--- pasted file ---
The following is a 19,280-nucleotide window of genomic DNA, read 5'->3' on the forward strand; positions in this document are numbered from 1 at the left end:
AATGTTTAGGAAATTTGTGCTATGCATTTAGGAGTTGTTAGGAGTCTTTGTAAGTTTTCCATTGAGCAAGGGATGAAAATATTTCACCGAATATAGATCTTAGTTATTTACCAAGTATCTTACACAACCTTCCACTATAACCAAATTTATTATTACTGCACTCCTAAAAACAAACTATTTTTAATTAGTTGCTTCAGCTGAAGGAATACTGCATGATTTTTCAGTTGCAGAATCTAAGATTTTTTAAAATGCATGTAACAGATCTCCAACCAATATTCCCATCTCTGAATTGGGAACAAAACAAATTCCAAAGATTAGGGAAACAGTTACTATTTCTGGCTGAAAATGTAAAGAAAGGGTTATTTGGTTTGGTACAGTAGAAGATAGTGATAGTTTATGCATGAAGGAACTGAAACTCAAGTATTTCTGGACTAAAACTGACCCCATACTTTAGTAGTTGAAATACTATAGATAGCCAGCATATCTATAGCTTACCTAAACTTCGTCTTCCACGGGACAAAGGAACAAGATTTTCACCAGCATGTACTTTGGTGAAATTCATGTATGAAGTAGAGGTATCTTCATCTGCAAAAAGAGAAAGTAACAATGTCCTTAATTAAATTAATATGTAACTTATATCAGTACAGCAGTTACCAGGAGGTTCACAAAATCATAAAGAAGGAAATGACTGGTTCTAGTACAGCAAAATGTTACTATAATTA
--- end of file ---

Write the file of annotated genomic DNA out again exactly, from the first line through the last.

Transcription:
The following is a 19,280-nucleotide window of genomic DNA, read 5'->3' on the forward strand; positions in this document are numbered from 1 at the left end:
AATGTTTAGGAAATTTGTGCTATGCATTTAGGAGTTGTTAGGAGTCTTTGTAAGTTTTCCATTGAGCAAGGGATGAAAATATTTCACCGAATATAGATCTTAGTTATTTACCAAGTATCTTACACAACCTTCCACTATAACCAAATTTATTATTACTGCACTCCTAAAAACAAACTATTTTTAATTAGTTGCTTCAGCTGAAGGAATACTGCATGATTTTTCAGTTGCAGAATCTAAGATTTTTTAAAATGCATGTAACAGATCTCCAACCAATATTCCCATCTCTGAATTGGGAACAAAACAAATTCCAAAGATTAGGGAAACAGTTACTATTTCTGGCTGAAAATGTAAAGAAAGGGTTATTTGGTTTGGTACAGTAGAAGATAGTGATAGTTTATGCATGAAGGAACTGAAACTCAAGTATTTCTGGACTAAAACTGACCCCATACTTTAGTAGTTGAAATACTATAGATAGCCAGCATATCTATAGCTTACCTAAACTTCGTCTTCCACGGGACAAAGGAACAAGATTTTCACCAGCATGTACTTTGGTGAAATTCATGTATGAAGTAGAGGTATCTTCATCTGCAAAAAGAGAAAGTAACAATGTCCTTAATTAAATTAATATGTAACTTATATCAGTACAGCAGTTACCAGGAGGTTCACAAAATCATAAAGAAGGAAATGACTGGTTCTAGTACAGCAAAATGTTACTATAATTA